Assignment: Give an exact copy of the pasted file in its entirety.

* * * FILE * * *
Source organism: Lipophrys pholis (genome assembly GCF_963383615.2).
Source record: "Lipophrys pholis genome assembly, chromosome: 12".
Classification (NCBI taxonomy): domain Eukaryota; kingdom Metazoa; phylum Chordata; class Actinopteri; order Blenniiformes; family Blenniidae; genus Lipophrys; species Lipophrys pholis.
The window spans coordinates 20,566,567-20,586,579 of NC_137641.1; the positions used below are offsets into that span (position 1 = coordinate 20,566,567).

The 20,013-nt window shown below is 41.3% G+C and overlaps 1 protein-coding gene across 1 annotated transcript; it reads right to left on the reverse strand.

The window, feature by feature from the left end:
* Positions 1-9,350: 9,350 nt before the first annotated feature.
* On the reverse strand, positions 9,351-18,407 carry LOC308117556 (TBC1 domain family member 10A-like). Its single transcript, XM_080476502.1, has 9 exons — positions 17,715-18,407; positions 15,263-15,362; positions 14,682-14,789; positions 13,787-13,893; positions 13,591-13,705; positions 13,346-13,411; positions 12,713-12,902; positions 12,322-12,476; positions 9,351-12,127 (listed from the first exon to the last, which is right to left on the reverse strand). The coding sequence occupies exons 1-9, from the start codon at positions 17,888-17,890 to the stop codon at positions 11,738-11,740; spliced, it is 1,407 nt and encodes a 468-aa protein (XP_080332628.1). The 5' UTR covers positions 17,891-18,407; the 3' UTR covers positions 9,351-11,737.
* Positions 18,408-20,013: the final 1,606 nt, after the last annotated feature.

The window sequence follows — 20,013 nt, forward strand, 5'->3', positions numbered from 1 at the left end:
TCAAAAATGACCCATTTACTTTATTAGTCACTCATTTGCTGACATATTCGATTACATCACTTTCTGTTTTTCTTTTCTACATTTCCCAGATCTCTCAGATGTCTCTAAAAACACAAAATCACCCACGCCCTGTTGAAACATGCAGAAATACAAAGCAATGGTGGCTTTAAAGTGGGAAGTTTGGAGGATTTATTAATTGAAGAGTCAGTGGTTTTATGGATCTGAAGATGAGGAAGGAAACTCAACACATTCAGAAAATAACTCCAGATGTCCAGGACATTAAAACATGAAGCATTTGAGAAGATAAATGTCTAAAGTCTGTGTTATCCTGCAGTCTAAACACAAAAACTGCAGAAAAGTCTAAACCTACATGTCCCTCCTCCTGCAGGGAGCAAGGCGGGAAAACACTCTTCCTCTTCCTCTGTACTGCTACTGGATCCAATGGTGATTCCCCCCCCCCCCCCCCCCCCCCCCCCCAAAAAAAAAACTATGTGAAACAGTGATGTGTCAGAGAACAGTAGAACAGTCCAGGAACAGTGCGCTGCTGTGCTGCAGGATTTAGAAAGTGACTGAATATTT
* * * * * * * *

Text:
Source organism: Lipophrys pholis (genome assembly GCF_963383615.2).
Source record: "Lipophrys pholis genome assembly, chromosome: 12".
Classification (NCBI taxonomy): domain Eukaryota; kingdom Metazoa; phylum Chordata; class Actinopteri; order Blenniiformes; family Blenniidae; genus Lipophrys; species Lipophrys pholis.
The window spans coordinates 20,566,567-20,586,579 of NC_137641.1; the positions used below are offsets into that span (position 1 = coordinate 20,566,567).

The 20,013-nt window shown below is 41.3% G+C and overlaps 1 protein-coding gene across 1 annotated transcript; it reads right to left on the reverse strand.

The window, feature by feature from the left end:
* Positions 1-9,350: 9,350 nt before the first annotated feature.
* On the reverse strand, positions 9,351-18,407 carry LOC308117556 (TBC1 domain family member 10A-like). Its single transcript, XM_080476502.1, has 9 exons — positions 17,715-18,407; positions 15,263-15,362; positions 14,682-14,789; positions 13,787-13,893; positions 13,591-13,705; positions 13,346-13,411; positions 12,713-12,902; positions 12,322-12,476; positions 9,351-12,127 (listed from the first exon to the last, which is right to left on the reverse strand). The coding sequence occupies exons 1-9, from the start codon at positions 17,888-17,890 to the stop codon at positions 11,738-11,740; spliced, it is 1,407 nt and encodes a 468-aa protein (XP_080332628.1). The 5' UTR covers positions 17,891-18,407; the 3' UTR covers positions 9,351-11,737.
* Positions 18,408-20,013: the final 1,606 nt, after the last annotated feature.

The window sequence follows — 20,013 nt, forward strand, 5'->3', positions numbered from 1 at the left end:
TCAAAAATGACCCATTTACTTTATTAGTCACTCATTTGCTGACATATTCGATTACATCACTTTCTGTTTTTCTTTTCTACATTTCCCAGATCTCTCAGATGTCTCTAAAAACACAAAATCACCCACGCCCTGTTGAAACATGCAGAAATACAAAGCAATGGTGGCTTTAAAGTGGGAAGTTTGGAGGATTTATTAATTGAAGAGTCAGTGGTTTTATGGATCTGAAGATGAGGAAGGAAACTCAACACATTCAGAAAATAACTCCAGATGTCCAGGACATTAAAACATGAAGCATTTGAGAAGATAAATGTCTAAAGTCTGTGTTATCCTGCAGTCTAAACACAAAAACTGCAGAAAAGTCTAAACCTACATGTCCCTCCTCCTGCAGGGAGCAAGGCGGGAAAACACTCTTCCTCTTCCTCTGTACTGCTACTGGATCCAATGGTGATTCCCCCCCCCCCCCCCCCCCCCCCCCCCAAAAAAAAAACTATGTGAAACAGTGATGTGTCAGAGAACAGTAGAACAGTCCAGGAACAGTGCGCTGCTGTGCTGCAGGATTTAGAAAGTGACTGAATATTT